Cognitive prostheses interact with human cognitive abilities to extend an individual's capacity. They have application both with healthy functioning individuals and those who have suffered brain injury. In Alzheimer's disease (AD) patients experience progressive, but inconsistent deterioration across cognitive domains over the course of the illness. Some abilities are relatively well retained in AD and offer the clear potential for developing cognitive prostheses. Here we report the successful development of CIRCA, a system designed for people with AD based on maximizing their retained abilities and working round impaired ones to enable their participation in social interactions with caregivers. Specifically we demonstrate that it is possible to circumvent the working memory problems characteristic of AD and enable people to once more make choices and initiate topics of conversation. Benefits of the current system are temporally linked to contemporaneous use but highlight the potential for future development of prostheses with rehabilitative functions.
Caregivers injure their backs at alarming rates. Some of these injuries are thought to be due to aspects of mechanical lift device use. In particular, the activity of sling insertion is thought to place caregivers at risk of injury. In this paper, we review common practices regarding sling use, conventional techniques for sling insertion, describe the results of our evaluation of the conventional sling insertion activity and describe two novel sling systems. The two novel sling systems are: the single roll sling and the pneumatic lifting strap inserter. We review the designs of these devices and evaluate their potential to reduce the risk of back injury in caregivers.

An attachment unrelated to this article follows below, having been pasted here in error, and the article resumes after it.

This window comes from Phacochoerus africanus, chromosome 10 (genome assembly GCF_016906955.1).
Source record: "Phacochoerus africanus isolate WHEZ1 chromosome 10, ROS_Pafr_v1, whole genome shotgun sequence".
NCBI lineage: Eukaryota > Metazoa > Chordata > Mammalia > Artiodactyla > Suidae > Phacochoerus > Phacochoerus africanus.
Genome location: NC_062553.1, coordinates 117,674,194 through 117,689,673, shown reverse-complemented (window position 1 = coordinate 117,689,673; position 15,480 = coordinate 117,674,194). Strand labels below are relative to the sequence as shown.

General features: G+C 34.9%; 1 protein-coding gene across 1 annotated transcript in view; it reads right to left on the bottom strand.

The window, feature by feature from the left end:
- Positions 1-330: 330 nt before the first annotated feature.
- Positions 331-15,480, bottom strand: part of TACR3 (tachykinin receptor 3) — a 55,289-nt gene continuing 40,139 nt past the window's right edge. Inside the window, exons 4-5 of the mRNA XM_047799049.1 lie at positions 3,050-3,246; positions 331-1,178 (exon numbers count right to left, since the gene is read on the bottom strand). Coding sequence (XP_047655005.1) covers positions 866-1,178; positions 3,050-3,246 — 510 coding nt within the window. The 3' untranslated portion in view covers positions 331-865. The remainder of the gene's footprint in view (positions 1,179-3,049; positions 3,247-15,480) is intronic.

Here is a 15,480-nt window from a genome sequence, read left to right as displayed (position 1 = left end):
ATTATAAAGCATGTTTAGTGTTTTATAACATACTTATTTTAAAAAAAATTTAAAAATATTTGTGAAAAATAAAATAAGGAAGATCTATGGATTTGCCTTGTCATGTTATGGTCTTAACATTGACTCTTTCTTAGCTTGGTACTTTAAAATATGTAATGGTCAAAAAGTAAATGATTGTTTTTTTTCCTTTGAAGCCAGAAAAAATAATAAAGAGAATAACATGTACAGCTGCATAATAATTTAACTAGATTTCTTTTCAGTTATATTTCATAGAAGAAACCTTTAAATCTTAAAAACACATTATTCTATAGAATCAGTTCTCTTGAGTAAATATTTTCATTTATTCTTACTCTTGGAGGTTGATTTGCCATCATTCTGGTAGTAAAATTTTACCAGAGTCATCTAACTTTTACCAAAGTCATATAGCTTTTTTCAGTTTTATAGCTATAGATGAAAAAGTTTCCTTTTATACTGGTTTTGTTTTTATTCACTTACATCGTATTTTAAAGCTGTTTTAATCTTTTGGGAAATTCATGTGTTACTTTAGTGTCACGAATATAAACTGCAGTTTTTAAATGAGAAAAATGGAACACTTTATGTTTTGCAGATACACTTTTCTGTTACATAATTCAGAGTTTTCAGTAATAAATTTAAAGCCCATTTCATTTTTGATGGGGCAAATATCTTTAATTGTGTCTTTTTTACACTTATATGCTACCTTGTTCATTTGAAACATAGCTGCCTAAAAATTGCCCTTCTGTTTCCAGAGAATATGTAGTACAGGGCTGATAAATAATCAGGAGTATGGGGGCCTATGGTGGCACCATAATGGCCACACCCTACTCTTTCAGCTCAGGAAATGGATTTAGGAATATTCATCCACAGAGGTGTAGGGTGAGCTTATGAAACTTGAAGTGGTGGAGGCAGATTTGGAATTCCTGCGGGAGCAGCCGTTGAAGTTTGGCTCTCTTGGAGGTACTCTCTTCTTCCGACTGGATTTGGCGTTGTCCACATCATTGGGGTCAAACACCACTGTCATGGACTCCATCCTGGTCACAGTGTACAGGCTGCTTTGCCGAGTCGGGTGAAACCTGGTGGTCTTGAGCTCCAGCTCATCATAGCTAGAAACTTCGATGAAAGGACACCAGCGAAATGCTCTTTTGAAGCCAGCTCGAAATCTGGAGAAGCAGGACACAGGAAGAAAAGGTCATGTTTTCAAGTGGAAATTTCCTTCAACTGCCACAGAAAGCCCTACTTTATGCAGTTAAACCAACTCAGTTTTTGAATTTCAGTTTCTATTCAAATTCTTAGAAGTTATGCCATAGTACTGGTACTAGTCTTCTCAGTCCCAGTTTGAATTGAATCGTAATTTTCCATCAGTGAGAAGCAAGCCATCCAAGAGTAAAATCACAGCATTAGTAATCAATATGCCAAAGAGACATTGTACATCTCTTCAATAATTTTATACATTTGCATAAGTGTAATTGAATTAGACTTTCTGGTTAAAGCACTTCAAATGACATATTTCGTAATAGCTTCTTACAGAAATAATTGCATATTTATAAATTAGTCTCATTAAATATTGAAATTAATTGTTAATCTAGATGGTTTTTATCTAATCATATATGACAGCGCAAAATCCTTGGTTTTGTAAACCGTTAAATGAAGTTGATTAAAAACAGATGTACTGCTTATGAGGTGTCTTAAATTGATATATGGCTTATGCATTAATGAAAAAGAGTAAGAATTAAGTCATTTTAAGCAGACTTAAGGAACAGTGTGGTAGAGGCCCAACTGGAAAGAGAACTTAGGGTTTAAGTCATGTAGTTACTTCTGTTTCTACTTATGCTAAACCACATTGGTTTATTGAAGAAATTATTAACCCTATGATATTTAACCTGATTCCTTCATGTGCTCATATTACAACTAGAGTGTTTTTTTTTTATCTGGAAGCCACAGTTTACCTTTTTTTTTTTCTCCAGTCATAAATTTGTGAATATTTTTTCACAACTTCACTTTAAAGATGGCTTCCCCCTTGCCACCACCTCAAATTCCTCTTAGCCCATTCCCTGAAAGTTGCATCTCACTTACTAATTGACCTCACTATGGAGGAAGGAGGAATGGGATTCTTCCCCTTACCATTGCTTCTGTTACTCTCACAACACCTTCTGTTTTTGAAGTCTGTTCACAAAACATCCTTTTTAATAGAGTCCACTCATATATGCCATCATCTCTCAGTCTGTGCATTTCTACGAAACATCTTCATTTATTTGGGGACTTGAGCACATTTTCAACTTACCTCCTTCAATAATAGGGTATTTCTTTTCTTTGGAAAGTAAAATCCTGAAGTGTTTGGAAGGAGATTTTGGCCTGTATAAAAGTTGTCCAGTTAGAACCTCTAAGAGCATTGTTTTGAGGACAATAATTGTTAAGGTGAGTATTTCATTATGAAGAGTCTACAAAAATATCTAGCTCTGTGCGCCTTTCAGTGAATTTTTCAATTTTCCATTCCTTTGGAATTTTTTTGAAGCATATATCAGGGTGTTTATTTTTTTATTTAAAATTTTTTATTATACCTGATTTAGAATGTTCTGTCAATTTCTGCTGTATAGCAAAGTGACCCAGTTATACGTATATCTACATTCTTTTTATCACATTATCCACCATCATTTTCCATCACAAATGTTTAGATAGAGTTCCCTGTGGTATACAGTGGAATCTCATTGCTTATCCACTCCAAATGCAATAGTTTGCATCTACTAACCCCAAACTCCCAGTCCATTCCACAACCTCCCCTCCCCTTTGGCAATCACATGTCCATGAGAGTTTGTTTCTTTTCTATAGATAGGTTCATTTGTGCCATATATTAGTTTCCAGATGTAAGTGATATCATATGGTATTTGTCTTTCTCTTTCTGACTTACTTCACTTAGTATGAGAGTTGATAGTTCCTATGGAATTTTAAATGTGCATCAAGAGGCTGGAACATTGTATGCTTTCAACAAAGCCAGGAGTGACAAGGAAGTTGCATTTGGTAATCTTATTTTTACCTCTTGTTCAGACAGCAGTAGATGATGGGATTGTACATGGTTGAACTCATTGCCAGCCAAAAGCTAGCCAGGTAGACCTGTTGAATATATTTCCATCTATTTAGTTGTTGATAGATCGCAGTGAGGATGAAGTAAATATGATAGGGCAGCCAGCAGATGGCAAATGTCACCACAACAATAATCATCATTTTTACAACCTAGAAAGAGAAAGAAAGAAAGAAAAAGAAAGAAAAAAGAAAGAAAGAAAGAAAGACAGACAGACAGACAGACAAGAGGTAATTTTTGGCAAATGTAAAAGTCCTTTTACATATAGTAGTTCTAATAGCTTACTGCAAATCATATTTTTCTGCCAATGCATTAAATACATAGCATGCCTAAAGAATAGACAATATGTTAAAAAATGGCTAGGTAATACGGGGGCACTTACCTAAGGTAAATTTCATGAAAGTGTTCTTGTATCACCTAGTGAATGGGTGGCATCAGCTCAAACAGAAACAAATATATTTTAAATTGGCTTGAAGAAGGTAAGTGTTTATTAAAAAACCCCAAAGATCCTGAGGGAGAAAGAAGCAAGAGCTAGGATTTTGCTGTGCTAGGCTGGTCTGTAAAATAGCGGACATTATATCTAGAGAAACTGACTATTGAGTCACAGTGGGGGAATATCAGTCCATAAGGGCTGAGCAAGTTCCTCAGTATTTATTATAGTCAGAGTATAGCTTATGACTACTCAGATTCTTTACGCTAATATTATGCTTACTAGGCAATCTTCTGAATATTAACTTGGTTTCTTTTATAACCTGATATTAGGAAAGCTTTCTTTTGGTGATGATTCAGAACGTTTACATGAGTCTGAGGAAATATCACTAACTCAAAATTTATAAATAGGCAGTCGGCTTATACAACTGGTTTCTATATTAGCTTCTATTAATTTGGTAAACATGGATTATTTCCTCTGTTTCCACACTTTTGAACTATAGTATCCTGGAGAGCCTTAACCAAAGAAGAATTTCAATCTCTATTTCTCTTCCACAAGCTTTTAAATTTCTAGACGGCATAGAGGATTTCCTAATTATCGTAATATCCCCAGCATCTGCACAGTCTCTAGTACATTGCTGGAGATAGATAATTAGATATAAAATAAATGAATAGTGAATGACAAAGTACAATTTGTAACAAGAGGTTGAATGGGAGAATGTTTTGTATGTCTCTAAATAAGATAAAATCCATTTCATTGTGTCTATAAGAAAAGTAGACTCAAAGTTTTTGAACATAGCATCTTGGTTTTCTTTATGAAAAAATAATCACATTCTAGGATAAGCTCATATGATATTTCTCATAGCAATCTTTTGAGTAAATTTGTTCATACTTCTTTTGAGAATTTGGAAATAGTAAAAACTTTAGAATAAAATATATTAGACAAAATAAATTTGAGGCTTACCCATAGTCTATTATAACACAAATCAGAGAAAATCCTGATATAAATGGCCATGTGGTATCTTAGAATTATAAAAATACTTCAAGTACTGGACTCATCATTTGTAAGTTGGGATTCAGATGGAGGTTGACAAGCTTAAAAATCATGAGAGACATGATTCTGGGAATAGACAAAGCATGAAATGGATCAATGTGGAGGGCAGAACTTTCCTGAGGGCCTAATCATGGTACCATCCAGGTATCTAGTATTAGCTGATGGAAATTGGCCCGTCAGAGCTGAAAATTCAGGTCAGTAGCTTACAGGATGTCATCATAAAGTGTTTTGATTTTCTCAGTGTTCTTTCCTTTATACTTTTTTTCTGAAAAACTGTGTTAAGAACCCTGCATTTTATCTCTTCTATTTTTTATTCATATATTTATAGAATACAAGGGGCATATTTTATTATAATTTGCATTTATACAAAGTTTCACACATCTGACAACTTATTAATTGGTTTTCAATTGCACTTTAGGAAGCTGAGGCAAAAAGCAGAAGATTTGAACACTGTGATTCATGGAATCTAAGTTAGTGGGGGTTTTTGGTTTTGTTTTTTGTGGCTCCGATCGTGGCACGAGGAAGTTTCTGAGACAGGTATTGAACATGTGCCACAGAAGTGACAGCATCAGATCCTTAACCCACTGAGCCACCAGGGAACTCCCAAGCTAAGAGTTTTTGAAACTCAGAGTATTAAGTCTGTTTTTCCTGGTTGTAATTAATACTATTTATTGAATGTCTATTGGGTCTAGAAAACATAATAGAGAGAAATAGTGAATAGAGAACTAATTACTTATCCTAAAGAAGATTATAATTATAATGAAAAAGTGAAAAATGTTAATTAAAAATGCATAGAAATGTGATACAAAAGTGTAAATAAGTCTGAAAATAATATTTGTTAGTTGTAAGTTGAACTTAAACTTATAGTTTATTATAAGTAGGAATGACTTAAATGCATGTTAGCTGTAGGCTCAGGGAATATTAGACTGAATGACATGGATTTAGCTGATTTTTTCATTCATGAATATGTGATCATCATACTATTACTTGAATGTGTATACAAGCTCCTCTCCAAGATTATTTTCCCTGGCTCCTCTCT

New technologies have emerged that can enhance the independence and safety of older adults. Research has shown that user acceptance of technology is affected by user awareness, need, experience and the support that is available. This paper discusses a project that aims to develop and pilot a community based education and support program that will teach seniors the benefits of new technologies and how to use the devices most effectively. The program links Community Access Program (CAP) community based internet sites across Canada with regional senior's organizations. Retired volunteers with technical backgrounds deliver introductory courses on new technologies and provide peer to peer support. A series of focus groups and telephone surveys were conducted with seniors in rural and urban sites across Canada to identify barriers that prevent seniors from adopting new technologies and create a prioritized list of which technologies seniors want to learn about. The top technologies identified include cellular telephones, emergency response systems, blood pressure monitors and caller ID. These results were used to develop a curriculum for the peer to peer program that is being piloted in 8 sites across Canada. It is expected that having seniors teach other seniors how to use new technologies will increase the successful adoption of these beneficial technologies and therefore help Canadian seniors live full and independent lives.
To determine the merits of fractal analysis in differentiating health from disease, detrended fluctuation analysis (DFA) was applied to postural sway data of healthy young individuals, healthy elderly individuals, and individuals with compromised balance due to Parkinson's disease. It was found that there were significant differences among the groups. Most notably, those with Parkinson's disease had a significantly more random sway pattern in the M/L direction than the healthy groups, suggesting that quantifying the fractal dimension identified an intrinsic difference between them. Findings also demonstrated differences between healthy young and healthy elderly groups, suggesting an age-related change in postural sway patterns. This study demonstrated that fractal analysis was a useful tool and should be considered as a quantitative way to monitor changes in health.